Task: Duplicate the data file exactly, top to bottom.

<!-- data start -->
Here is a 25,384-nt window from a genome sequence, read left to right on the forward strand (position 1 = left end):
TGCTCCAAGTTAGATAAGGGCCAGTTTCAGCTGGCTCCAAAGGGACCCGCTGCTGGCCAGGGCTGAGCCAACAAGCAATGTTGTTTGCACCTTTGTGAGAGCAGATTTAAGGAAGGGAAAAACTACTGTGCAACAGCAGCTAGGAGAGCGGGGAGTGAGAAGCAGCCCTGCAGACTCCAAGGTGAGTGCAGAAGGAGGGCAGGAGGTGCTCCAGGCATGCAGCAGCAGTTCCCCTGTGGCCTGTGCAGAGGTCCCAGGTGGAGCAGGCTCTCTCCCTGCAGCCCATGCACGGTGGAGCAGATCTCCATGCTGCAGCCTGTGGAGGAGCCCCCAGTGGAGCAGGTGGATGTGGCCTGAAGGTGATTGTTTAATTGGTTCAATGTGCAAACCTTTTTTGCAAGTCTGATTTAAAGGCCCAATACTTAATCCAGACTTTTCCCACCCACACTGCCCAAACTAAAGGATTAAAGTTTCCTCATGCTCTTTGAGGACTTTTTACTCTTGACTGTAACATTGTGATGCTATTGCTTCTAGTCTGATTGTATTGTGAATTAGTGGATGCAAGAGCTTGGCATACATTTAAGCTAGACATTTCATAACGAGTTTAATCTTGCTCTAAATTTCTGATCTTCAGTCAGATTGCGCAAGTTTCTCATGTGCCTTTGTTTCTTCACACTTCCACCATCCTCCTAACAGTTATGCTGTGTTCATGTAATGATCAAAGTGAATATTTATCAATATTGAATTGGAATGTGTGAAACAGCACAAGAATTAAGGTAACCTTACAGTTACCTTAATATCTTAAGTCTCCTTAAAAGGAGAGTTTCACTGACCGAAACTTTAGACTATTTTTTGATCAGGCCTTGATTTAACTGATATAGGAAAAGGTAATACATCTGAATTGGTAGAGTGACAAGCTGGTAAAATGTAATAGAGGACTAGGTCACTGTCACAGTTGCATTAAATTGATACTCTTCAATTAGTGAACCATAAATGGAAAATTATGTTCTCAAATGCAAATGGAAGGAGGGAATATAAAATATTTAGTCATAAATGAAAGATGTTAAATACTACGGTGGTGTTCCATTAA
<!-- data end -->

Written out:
Here is a 25,384-nt window from a genome sequence, read left to right on the forward strand (position 1 = left end):
TGCTCCAAGTTAGATAAGGGCCAGTTTCAGCTGGCTCCAAAGGGACCCGCTGCTGGCCAGGGCTGAGCCAACAAGCAATGTTGTTTGCACCTTTGTGAGAGCAGATTTAAGGAAGGGAAAAACTACTGTGCAACAGCAGCTAGGAGAGCGGGGAGTGAGAAGCAGCCCTGCAGACTCCAAGGTGAGTGCAGAAGGAGGGCAGGAGGTGCTCCAGGCATGCAGCAGCAGTTCCCCTGTGGCCTGTGCAGAGGTCCCAGGTGGAGCAGGCTCTCTCCCTGCAGCCCATGCACGGTGGAGCAGATCTCCATGCTGCAGCCTGTGGAGGAGCCCCCAGTGGAGCAGGTGGATGTGGCCTGAAGGTGATTGTTTAATTGGTTCAATGTGCAAACCTTTTTTGCAAGTCTGATTTAAAGGCCCAATACTTAATCCAGACTTTTCCCACCCACACTGCCCAAACTAAAGGATTAAAGTTTCCTCATGCTCTTTGAGGACTTTTTACTCTTGACTGTAACATTGTGATGCTATTGCTTCTAGTCTGATTGTATTGTGAATTAGTGGATGCAAGAGCTTGGCATACATTTAAGCTAGACATTTCATAACGAGTTTAATCTTGCTCTAAATTTCTGATCTTCAGTCAGATTGCGCAAGTTTCTCATGTGCCTTTGTTTCTTCACACTTCCACCATCCTCCTAACAGTTATGCTGTGTTCATGTAATGATCAAAGTGAATATTTATCAATATTGAATTGGAATGTGTGAAACAGCACAAGAATTAAGGTAACCTTACAGTTACCTTAATATCTTAAGTCTCCTTAAAAGGAGAGTTTCACTGACCGAAACTTTAGACTATTTTTTGATCAGGCCTTGATTTAACTGATATAGGAAAAGGTAATACATCTGAATTGGTAGAGTGACAAGCTGGTAAAATGTAATAGAGGACTAGGTCACTGTCACAGTTGCATTAAATTGATACTCTTCAATTAGTGAACCATAAATGGAAAATTATGTTCTCAAATGCAAATGGAAGGAGGGAATATAAAATATTTAGTCATAAATGAAAGATGTTAAATACTACGGTGGTGTTCCATTAA